Back in my elementary school I had a wonderful teacher named Ms. Sofie Jorstad. She quoted Robert Frost for me, “Poetry is when an emotion has found its thought and the thought has found words.”
From a humble, middle-class background I found myself amidst these firangs from all sorts of cultures around the world. Few couldn’t even speak English, making conversations with their expressions and body language.
Poetry Club was the solution.
Ms. Jorstad opened a window for us to help us understand each other better, not by direct conversations but though poetry.
We would first collect our favorite poems in the language of our choice, and then on the assigned day we would recite and put forward our perspective. Some kids took to bringing props to explain their interpretation of the poems. Kids sat in a circle; nibbling aromatic waffles prepared by Ms. J and conducted discussions on their own.
And this is how friendships flowered and distances reduced. Such is the power of poetry.
We don’t read and write poetry because it’s cute. We read and write poetry because we are members of the human race and the human race is filled with passion.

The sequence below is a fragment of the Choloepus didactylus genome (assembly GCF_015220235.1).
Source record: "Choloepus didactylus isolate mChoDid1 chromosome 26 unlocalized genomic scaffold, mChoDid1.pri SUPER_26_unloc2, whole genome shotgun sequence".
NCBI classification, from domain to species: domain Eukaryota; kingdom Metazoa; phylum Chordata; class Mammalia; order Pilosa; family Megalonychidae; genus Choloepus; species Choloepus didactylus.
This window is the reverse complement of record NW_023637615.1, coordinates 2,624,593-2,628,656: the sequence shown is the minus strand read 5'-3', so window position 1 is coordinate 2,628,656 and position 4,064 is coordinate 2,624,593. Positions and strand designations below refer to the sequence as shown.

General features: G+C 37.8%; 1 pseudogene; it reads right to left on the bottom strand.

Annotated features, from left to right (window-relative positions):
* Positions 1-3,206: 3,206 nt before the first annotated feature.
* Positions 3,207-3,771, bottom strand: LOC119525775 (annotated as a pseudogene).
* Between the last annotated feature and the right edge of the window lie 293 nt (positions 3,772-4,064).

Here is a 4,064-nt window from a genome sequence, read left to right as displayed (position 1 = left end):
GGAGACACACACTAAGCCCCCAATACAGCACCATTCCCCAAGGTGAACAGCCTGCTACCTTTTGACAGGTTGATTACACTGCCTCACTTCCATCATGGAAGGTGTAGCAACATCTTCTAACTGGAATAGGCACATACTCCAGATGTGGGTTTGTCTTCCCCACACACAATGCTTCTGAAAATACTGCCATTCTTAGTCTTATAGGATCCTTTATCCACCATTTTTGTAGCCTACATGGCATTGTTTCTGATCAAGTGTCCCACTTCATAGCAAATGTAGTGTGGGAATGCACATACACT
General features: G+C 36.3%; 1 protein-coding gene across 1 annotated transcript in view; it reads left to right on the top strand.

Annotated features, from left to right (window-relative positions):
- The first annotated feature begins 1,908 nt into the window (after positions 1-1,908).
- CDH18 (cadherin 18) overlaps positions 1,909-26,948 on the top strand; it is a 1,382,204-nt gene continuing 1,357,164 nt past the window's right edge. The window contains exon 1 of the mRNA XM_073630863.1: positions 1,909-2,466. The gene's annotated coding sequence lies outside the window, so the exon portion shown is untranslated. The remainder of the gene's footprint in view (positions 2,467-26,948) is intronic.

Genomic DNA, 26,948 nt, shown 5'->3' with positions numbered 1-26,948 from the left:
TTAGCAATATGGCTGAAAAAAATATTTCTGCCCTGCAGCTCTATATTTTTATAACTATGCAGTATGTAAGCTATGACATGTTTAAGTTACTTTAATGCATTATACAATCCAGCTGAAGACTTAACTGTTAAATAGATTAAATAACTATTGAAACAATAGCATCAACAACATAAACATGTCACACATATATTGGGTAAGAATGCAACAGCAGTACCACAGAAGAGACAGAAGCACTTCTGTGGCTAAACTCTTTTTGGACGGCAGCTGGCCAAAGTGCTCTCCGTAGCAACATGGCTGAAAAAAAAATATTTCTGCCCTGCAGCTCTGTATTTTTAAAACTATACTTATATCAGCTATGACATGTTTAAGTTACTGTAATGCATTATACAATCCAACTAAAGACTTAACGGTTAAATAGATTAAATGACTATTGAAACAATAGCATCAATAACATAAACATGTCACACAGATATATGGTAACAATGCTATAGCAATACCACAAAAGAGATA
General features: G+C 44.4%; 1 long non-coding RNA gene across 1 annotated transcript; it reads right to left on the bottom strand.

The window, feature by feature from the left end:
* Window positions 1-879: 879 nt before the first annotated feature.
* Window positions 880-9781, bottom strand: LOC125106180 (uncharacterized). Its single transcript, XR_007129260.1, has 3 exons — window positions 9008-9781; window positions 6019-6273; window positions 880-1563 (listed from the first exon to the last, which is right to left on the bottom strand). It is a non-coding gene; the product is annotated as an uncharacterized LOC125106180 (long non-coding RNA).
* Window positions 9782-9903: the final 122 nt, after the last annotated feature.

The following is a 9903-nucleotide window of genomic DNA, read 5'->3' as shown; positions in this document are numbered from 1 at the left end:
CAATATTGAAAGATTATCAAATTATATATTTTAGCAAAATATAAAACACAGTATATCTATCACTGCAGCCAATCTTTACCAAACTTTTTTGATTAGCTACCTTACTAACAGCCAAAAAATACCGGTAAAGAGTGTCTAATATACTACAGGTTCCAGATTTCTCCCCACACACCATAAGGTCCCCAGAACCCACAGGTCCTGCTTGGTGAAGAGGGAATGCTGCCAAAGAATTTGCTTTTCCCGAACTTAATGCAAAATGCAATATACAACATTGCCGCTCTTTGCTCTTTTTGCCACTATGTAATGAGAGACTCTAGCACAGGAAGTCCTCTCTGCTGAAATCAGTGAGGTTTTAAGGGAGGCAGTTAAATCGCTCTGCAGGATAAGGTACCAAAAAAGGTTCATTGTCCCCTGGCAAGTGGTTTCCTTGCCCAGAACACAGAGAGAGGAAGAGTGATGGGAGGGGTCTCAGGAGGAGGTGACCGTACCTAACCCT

HelloMeets recently came up with an experimental event — Poetry with Breakfast. And it reminded me well of what I learnt during those years:
1. Books provide the opportunity to reflect on our lives and think of the lives of those who came before us. Cultures and traditions from across the world and teachings of great women and men.
2. Poetry builds resilience in kids; it fosters social and emotional learning. A haiku, 3-lined poem, can give us such an insight that usually would evade us. It’s unbelievable! It is full-bodied literature which activates your body and soul.
3. Poetry club moves you out of your comfort zone. Trust me; there will be many texts that you wouldn’t have heard of! It is through poetry that you can cross borders and stand in someone’s feet.
4. It makes you think actively than passively. Every time you read it, poems tune themselves to the present situation, like you sitting in a coffee shop having a conversation with a stranger.
Poetry calls forth our deep being. It frees us from safe strategies of a vigilant mind.
So how about another weekend over Breakfast??!
“Sometimes one feels freer speaking to a stranger than to people one knows. Why is that?”
“Probably because a stranger sees us the way we are, not as he wishes to think we are.” ― Carlos Ruiz Zafón, The Shadow of the Wind
Looking forward to meet you at our upcoming events:
Blog credits: Sakshi Kaul